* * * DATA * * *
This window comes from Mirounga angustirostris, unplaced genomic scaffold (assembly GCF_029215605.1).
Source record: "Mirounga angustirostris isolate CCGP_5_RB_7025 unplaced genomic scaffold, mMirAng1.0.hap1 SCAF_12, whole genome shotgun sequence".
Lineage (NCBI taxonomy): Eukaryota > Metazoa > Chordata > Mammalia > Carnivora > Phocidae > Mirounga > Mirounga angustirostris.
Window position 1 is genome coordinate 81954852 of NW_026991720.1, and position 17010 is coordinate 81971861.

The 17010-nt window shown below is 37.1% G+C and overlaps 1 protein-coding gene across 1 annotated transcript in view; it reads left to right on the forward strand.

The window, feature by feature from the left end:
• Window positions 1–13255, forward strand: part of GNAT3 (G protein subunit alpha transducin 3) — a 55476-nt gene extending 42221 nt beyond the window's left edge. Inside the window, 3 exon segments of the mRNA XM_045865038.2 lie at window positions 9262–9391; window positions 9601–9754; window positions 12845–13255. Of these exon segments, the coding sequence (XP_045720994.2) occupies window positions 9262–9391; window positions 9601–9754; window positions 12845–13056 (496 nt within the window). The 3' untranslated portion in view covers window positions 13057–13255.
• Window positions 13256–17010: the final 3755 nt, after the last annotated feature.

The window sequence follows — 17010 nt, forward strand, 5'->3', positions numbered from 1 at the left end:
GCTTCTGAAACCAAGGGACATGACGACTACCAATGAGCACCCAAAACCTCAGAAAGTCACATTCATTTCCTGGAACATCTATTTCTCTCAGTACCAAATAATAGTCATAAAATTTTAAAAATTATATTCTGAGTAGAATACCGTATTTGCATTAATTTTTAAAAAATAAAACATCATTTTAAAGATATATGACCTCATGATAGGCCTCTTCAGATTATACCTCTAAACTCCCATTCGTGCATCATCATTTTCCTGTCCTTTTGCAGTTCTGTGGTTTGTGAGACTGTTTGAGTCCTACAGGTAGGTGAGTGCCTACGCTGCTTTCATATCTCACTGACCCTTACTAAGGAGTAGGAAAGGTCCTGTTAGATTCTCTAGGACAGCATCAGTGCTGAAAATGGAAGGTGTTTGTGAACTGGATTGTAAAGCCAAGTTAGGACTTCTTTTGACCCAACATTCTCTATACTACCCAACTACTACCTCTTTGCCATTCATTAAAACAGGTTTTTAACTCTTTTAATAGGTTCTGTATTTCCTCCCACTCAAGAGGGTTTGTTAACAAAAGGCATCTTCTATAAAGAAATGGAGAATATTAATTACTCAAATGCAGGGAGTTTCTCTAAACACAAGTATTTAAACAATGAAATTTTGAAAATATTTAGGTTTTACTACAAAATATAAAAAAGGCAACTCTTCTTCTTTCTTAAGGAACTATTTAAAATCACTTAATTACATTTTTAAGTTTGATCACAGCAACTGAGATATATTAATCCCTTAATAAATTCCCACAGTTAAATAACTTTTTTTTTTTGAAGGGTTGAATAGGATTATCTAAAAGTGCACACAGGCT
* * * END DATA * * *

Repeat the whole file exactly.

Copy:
This window comes from Mirounga angustirostris, unplaced genomic scaffold (assembly GCF_029215605.1).
Source record: "Mirounga angustirostris isolate CCGP_5_RB_7025 unplaced genomic scaffold, mMirAng1.0.hap1 SCAF_12, whole genome shotgun sequence".
Lineage (NCBI taxonomy): Eukaryota > Metazoa > Chordata > Mammalia > Carnivora > Phocidae > Mirounga > Mirounga angustirostris.
Window position 1 is genome coordinate 81954852 of NW_026991720.1, and position 17010 is coordinate 81971861.

The 17010-nt window shown below is 37.1% G+C and overlaps 1 protein-coding gene across 1 annotated transcript in view; it reads left to right on the forward strand.

The window, feature by feature from the left end:
• Window positions 1–13255, forward strand: part of GNAT3 (G protein subunit alpha transducin 3) — a 55476-nt gene extending 42221 nt beyond the window's left edge. Inside the window, 3 exon segments of the mRNA XM_045865038.2 lie at window positions 9262–9391; window positions 9601–9754; window positions 12845–13255. Of these exon segments, the coding sequence (XP_045720994.2) occupies window positions 9262–9391; window positions 9601–9754; window positions 12845–13056 (496 nt within the window). The 3' untranslated portion in view covers window positions 13057–13255.
• Window positions 13256–17010: the final 3755 nt, after the last annotated feature.

The window sequence follows — 17010 nt, forward strand, 5'->3', positions numbered from 1 at the left end:
GCTTCTGAAACCAAGGGACATGACGACTACCAATGAGCACCCAAAACCTCAGAAAGTCACATTCATTTCCTGGAACATCTATTTCTCTCAGTACCAAATAATAGTCATAAAATTTTAAAAATTATATTCTGAGTAGAATACCGTATTTGCATTAATTTTTAAAAAATAAAACATCATTTTAAAGATATATGACCTCATGATAGGCCTCTTCAGATTATACCTCTAAACTCCCATTCGTGCATCATCATTTTCCTGTCCTTTTGCAGTTCTGTGGTTTGTGAGACTGTTTGAGTCCTACAGGTAGGTGAGTGCCTACGCTGCTTTCATATCTCACTGACCCTTACTAAGGAGTAGGAAAGGTCCTGTTAGATTCTCTAGGACAGCATCAGTGCTGAAAATGGAAGGTGTTTGTGAACTGGATTGTAAAGCCAAGTTAGGACTTCTTTTGACCCAACATTCTCTATACTACCCAACTACTACCTCTTTGCCATTCATTAAAACAGGTTTTTAACTCTTTTAATAGGTTCTGTATTTCCTCCCACTCAAGAGGGTTTGTTAACAAAAGGCATCTTCTATAAAGAAATGGAGAATATTAATTACTCAAATGCAGGGAGTTTCTCTAAACACAAGTATTTAAACAATGAAATTTTGAAAATATTTAGGTTTTACTACAAAATATAAAAAAGGCAACTCTTCTTCTTTCTTAAGGAACTATTTAAAATCACTTAATTACATTTTTAAGTTTGATCACAGCAACTGAGATATATTAATCCCTTAATAAATTCCCACAGTTAAATAACTTTTTTTTTTTGAAGGGTTGAATAGGATTATCTAAAAGTGCACACAGGCT